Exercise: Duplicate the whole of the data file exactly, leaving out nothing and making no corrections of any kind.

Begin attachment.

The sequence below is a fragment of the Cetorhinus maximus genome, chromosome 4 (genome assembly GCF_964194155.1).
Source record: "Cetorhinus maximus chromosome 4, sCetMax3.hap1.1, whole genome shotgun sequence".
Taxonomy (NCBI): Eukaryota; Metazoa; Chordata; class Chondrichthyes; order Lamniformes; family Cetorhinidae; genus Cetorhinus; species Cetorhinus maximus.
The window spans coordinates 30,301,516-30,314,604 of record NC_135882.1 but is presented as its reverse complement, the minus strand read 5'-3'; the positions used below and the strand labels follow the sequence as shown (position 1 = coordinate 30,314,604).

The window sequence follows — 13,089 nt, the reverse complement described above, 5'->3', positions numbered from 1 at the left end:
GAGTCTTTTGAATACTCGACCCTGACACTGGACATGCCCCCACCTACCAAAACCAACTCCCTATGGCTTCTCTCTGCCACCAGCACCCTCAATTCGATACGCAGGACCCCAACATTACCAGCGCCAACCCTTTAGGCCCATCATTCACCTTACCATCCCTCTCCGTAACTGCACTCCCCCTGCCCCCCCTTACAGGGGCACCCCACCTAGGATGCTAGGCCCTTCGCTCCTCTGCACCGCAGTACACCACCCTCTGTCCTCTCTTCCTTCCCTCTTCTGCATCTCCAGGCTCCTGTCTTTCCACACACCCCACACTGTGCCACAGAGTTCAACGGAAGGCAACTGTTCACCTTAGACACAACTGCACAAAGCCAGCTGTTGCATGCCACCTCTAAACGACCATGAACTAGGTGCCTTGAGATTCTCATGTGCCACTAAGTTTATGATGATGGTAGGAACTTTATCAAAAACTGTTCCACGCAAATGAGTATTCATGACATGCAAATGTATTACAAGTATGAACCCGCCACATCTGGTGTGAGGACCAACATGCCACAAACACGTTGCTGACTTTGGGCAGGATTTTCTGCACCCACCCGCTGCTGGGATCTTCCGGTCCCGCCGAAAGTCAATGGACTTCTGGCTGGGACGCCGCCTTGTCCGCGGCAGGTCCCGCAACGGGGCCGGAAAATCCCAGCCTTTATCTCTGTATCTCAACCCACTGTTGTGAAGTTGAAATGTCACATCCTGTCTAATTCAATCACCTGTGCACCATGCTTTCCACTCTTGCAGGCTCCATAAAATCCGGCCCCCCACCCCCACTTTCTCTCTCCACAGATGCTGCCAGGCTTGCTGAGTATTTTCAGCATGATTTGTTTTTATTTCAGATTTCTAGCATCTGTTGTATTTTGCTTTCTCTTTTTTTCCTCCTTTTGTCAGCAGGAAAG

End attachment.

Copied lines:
The sequence below is a fragment of the Cetorhinus maximus genome, chromosome 4 (genome assembly GCF_964194155.1).
Source record: "Cetorhinus maximus chromosome 4, sCetMax3.hap1.1, whole genome shotgun sequence".
Taxonomy (NCBI): Eukaryota; Metazoa; Chordata; class Chondrichthyes; order Lamniformes; family Cetorhinidae; genus Cetorhinus; species Cetorhinus maximus.
The window spans coordinates 30,301,516-30,314,604 of record NC_135882.1 but is presented as its reverse complement, the minus strand read 5'-3'; the positions used below and the strand labels follow the sequence as shown (position 1 = coordinate 30,314,604).

The window sequence follows — 13,089 nt, the reverse complement described above, 5'->3', positions numbered from 1 at the left end:
GAGTCTTTTGAATACTCGACCCTGACACTGGACATGCCCCCACCTACCAAAACCAACTCCCTATGGCTTCTCTCTGCCACCAGCACCCTCAATTCGATACGCAGGACCCCAACATTACCAGCGCCAACCCTTTAGGCCCATCATTCACCTTACCATCCCTCTCCGTAACTGCACTCCCCCTGCCCCCCCTTACAGGGGCACCCCACCTAGGATGCTAGGCCCTTCGCTCCTCTGCACCGCAGTACACCACCCTCTGTCCTCTCTTCCTTCCCTCTTCTGCATCTCCAGGCTCCTGTCTTTCCACACACCCCACACTGTGCCACAGAGTTCAACGGAAGGCAACTGTTCACCTTAGACACAACTGCACAAAGCCAGCTGTTGCATGCCACCTCTAAACGACCATGAACTAGGTGCCTTGAGATTCTCATGTGCCACTAAGTTTATGATGATGGTAGGAACTTTATCAAAAACTGTTCCACGCAAATGAGTATTCATGACATGCAAATGTATTACAAGTATGAACCCGCCACATCTGGTGTGAGGACCAACATGCCACAAACACGTTGCTGACTTTGGGCAGGATTTTCTGCACCCACCCGCTGCTGGGATCTTCCGGTCCCGCCGAAAGTCAATGGACTTCTGGCTGGGACGCCGCCTTGTCCGCGGCAGGTCCCGCAACGGGGCCGGAAAATCCCAGCCTTTATCTCTGTATCTCAACCCACTGTTGTGAAGTTGAAATGTCACATCCTGTCTAATTCAATCACCTGTGCACCATGCTTTCCACTCTTGCAGGCTCCATAAAATCCGGCCCCCCACCCCCACTTTCTCTCTCCACAGATGCTGCCAGGCTTGCTGAGTATTTTCAGCATGATTTGTTTTTATTTCAGATTTCTAGCATCTGTTGTATTTTGCTTTCTCTTTTTTTCCTCCTTTTGTCAGCAGGAAAG